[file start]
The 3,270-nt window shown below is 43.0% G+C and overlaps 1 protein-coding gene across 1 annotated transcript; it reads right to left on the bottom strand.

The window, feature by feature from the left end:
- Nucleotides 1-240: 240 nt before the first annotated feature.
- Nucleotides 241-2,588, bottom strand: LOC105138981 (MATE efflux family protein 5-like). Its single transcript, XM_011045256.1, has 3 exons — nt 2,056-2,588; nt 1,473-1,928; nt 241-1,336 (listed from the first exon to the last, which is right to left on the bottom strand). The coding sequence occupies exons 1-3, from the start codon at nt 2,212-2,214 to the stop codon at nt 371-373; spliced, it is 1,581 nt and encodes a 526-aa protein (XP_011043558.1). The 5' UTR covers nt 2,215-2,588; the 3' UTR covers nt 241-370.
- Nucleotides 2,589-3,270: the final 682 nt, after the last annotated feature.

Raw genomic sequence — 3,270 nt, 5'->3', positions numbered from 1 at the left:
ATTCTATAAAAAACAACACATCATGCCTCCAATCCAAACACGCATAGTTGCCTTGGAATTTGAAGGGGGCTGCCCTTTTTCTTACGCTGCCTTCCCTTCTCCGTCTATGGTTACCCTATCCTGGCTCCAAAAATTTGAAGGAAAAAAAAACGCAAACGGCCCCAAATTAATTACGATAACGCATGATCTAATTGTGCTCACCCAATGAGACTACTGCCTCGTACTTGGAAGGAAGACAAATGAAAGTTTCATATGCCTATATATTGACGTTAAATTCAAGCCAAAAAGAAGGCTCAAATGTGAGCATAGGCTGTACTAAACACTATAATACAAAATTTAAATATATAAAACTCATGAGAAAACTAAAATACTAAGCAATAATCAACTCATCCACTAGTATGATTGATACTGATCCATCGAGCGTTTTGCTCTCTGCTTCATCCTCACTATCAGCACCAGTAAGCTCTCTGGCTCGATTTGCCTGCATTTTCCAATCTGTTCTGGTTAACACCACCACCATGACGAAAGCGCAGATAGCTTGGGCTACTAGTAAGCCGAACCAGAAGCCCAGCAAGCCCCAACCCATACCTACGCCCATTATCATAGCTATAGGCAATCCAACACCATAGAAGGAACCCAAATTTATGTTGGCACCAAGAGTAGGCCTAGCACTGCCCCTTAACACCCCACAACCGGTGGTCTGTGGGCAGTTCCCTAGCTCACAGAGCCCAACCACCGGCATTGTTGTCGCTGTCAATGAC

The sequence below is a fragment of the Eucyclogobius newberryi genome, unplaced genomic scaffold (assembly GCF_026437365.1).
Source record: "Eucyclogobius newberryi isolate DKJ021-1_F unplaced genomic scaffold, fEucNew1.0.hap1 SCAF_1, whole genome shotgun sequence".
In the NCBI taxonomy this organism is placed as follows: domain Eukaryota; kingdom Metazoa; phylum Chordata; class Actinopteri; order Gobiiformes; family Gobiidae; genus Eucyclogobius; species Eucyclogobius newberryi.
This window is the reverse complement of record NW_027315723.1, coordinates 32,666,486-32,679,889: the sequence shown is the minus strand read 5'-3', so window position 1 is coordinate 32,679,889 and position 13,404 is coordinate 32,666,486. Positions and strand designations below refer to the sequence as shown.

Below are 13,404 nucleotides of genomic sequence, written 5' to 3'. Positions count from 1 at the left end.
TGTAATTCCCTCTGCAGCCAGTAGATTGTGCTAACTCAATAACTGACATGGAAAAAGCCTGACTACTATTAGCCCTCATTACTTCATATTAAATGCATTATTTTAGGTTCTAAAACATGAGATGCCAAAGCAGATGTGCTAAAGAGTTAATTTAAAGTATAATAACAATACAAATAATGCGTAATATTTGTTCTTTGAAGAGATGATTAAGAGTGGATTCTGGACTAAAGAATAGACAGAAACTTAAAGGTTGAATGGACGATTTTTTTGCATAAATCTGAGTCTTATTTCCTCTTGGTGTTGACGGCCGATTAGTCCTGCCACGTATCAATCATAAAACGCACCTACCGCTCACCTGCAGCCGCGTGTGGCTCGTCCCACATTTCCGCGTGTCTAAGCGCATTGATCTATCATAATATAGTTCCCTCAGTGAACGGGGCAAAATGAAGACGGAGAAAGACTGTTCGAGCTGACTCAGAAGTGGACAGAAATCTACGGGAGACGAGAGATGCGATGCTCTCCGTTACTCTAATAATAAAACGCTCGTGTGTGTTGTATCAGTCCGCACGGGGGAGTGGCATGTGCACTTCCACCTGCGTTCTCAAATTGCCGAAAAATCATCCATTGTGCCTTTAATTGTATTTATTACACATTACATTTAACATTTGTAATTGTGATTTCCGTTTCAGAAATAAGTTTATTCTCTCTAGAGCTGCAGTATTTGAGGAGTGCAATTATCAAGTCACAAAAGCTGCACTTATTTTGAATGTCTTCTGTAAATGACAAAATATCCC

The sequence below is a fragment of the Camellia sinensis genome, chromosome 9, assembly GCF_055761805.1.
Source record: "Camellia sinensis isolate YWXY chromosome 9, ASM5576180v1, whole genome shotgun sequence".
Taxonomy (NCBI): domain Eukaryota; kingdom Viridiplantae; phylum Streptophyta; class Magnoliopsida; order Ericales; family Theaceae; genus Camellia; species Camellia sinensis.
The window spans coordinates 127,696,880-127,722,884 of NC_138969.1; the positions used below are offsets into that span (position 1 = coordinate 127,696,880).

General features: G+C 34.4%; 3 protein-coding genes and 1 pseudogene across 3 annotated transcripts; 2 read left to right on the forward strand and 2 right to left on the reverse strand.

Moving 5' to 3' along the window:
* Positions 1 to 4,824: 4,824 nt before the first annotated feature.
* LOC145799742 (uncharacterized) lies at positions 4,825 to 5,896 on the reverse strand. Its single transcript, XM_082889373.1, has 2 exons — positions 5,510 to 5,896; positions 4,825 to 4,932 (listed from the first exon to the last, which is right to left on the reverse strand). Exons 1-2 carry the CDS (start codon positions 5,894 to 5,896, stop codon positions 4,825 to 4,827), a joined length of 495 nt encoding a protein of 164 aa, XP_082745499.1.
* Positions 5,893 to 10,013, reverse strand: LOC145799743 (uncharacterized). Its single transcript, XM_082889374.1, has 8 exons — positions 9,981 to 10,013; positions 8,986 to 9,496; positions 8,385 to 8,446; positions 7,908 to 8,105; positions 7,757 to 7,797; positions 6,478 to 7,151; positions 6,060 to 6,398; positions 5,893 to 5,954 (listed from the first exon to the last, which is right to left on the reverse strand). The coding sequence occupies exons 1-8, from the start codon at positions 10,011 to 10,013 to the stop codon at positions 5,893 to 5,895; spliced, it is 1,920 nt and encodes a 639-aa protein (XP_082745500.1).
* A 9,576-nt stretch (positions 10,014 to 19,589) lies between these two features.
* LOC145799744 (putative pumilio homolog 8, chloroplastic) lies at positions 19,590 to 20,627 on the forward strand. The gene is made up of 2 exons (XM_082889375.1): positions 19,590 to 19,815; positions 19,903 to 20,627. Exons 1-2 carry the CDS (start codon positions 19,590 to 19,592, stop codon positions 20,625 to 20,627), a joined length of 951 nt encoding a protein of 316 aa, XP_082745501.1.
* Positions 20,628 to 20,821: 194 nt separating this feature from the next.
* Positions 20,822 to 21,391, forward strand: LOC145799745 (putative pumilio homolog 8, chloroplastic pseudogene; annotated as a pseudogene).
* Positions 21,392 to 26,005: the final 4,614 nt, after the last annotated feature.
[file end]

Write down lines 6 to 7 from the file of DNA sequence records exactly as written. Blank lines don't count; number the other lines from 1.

Raw genomic sequence — 3,270 nt, 5'->3', positions numbered from 1 at the left:
ATTCTATAAAAAACAACACATCATGCCTCCAATCCAAACACGCATAGTTGCCTTGGAATTTGAAGGGGGCTGCCCTTTTTCTTACGCTGCCTTCCCTTCTCCGTCTATGGTTACCCTATCCTGGCTCCAAAAATTTGAAGGAAAAAAAAACGCAAACGGCCCCAAATTAATTACGATAACGCATGATCTAATTGTGCTCACCCAATGAGACTACTGCCTCGTACTTGGAAGGAAGACAAATGAAAGTTTCATATGCCTATATATTGACGTTAAATTCAAGCCAAAAAGAAGGCTCAAATGTGAGCATAGGCTGTACTAAACACTATAATACAAAATTTAAATATATAAAACTCATGAGAAAACTAAAATACTAAGCAATAATCAACTCATCCACTAGTATGATTGATACTGATCCATCGAGCGTTTTGCTCTCTGCTTCATCCTCACTATCAGCACCAGTAAGCTCTCTGGCTCGATTTGCCTGCATTTTCCAATCTGTTCTGGTTAACACCACCACCATGACGAAAGCGCAGATAGCTTGGGCTACTAGTAAGCCGAACCAGAAGCCCAGCAAGCCCCAACCCATACCTACGCCCATTATCATAGCTATAGGCAATCCAACACCATAGAAGGAACCCAAATTTATGTTGGCACCAAGAGTAGGCCTAGCACTGCCCCTTAACACCCCACAACCGGTGGTCTGTGGGCAGTTCCCTAGCTCACAGAGCCCAACCACCGGCATTGTTGTCGCTGTCAATGAC